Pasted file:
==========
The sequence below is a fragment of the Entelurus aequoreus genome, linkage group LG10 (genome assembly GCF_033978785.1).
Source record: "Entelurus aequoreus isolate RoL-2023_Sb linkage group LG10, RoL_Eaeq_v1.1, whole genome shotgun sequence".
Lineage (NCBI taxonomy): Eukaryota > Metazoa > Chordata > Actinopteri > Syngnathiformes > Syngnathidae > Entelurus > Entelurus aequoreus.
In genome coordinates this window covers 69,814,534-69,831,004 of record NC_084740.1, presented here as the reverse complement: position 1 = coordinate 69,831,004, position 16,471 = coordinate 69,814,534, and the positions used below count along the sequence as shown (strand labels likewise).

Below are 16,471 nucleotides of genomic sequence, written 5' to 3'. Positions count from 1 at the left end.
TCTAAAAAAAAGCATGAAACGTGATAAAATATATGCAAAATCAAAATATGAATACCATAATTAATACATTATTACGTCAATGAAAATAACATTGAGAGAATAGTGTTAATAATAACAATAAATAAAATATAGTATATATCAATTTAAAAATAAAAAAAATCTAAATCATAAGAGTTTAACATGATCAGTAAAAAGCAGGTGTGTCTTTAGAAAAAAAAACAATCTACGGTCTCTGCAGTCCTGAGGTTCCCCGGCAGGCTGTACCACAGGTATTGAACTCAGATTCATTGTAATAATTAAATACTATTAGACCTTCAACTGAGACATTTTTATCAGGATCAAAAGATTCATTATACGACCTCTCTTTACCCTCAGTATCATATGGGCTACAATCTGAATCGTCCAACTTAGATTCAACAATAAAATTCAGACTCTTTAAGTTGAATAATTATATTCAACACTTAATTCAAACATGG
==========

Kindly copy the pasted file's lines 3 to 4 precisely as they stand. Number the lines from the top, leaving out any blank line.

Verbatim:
Lineage (NCBI taxonomy): Eukaryota > Metazoa > Chordata > Actinopteri > Syngnathiformes > Syngnathidae > Entelurus > Entelurus aequoreus.
In genome coordinates this window covers 69,814,534-69,831,004 of record NC_084740.1, presented here as the reverse complement: position 1 = coordinate 69,831,004, position 16,471 = coordinate 69,814,534, and the positions used below count along the sequence as shown (strand labels likewise).